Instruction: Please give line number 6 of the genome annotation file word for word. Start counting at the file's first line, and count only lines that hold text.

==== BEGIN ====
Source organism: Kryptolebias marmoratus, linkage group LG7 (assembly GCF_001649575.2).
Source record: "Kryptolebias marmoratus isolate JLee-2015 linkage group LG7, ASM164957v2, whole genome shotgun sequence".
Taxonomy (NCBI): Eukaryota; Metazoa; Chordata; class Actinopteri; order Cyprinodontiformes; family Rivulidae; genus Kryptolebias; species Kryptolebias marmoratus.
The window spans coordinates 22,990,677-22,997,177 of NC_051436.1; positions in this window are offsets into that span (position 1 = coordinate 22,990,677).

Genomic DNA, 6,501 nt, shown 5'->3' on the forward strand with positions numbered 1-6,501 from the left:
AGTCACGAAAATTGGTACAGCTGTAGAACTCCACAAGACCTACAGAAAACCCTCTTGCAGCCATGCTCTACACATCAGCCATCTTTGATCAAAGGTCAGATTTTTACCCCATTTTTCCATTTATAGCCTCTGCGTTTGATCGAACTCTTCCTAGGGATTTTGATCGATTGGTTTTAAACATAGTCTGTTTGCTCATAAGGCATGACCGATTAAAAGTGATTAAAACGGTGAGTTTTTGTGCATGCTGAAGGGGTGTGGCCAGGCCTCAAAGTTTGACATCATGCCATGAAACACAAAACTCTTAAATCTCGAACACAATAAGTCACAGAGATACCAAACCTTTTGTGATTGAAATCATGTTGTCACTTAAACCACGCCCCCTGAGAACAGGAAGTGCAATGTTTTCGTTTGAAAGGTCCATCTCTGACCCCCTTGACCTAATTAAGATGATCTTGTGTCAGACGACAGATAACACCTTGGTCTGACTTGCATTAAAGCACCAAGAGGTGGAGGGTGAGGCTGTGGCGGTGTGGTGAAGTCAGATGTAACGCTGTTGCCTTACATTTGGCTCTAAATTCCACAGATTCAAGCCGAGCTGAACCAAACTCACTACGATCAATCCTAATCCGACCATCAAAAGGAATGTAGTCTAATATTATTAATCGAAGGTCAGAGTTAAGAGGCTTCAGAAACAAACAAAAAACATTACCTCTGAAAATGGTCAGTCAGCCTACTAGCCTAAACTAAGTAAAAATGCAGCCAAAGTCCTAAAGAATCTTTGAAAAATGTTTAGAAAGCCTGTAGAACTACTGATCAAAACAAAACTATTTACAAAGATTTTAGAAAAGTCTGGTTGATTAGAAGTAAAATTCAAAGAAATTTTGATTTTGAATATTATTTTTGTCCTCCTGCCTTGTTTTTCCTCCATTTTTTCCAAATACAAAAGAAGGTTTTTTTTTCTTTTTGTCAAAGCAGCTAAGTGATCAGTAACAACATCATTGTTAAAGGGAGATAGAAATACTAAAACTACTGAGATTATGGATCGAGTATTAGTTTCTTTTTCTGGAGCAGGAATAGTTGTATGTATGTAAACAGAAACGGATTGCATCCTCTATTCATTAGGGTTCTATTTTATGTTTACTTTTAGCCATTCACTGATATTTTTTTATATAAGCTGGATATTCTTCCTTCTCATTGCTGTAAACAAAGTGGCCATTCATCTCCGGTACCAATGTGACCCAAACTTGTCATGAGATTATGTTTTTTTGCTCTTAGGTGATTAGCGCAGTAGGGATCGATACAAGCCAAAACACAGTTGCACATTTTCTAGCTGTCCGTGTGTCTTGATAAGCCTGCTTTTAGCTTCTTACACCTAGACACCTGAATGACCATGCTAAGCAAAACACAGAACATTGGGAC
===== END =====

AGTCACGAAAATTGGTACAGCTGTAGAACTCCACAAGACCTACAGAAAACCCTCTTGCAGCCATGCTCTACACATCAGCCATCTTTGATCAAAGGTCAGATTTTTACCCCATTTTTCCATTTATAGCCTCTGCGTTTGATCGAACTCTTCCTAGGGATTTTGATCGATTGGTTTTAAACATAGTCTGTTTGCTCATAAGGCATGACCGATTAAAAGTGATTAAAACGGTGAGTTTTTGTGCATGCTGAAGGGGTGTGGCCAGGCCTCAAAGTTTGACATCATGCCATGAAACACAAAACTCTTAAATCTCGAACACAATAAGTCACAGAGATACCAAACCTTTTGTGATTGAAATCATGTTGTCACTTAAACCACGCCCCCTGAGAACAGGAAGTGCAATGTTTTCGTTTGAAAGGTCCATCTCTGACCCCCTTGACCTAATTAAGATGATCTTGTGTCAGACGACAGATAACACCTTGGTCTGACTTGCATTAAAGCACCAAGAGGTGGAGGGTGAGGCTGTGGCGGTGTGGTGAAGTCAGATGTAACGCTGTTGCCTTACATTTGGCTCTAAATTCCACAGATTCAAGCCGAGCTGAACCAAACTCACTACGATCAATCCTAATCCGACCATCAAAAGGAATGTAGTCTAATATTATTAATCGAAGGTCAGAGTTAAGAGGCTTCAGAAACAAACAAAAAACATTACCTCTGAAAATGGTCAGTCAGCCTACTAGCCTAAACTAAGTAAAAATGCAGCCAAAGTCCTAAAGAATCTTTGAAAAATGTTTAGAAAGCCTGTAGAACTACTGATCAAAACAAAACTATTTACAAAGATTTTAGAAAAGTCTGGTTGATTAGAAGTAAAATTCAAAGAAATTTTGATTTTGAATATTATTTTTGTCCTCCTGCCTTGTTTTTCCTCCATTTTTTCCAAATACAAAAGAAGGTTTTTTTTTCTTTTTGTCAAAGCAGCTAAGTGATCAGTAACAACATCATTGTTAAAGGGAGATAGAAATACTAAAACTACTGAGATTATGGATCGAGTATTAGTTTCTTTTTCTGGAGCAGGAATAGTTGTATGTATGTAAACAGAAACGGATTGCATCCTCTATTCATTAGGGTTCTATTTTATGTTTACTTTTAGCCATTCACTGATATTTTTTTATATAAGCTGGATATTCTTCCTTCTCATTGCTGTAAACAAAGTGGCCATTCATCTCCGGTACCAATGTGACCCAAACTTGTCATGAGATTATGTTTTTTTGCTCTTAGGTGATTAGCGCAGTAGGGATCGATACAAGCCAAAACACAGTTGCACATTTTCTAGCTGTCCGTGTGTCTTGATAAGCCTGCTTTTAGCTTCTTACACCTAGACACCTGAATGACCATGCTAAGCAAAACACAGAACATTGGGAC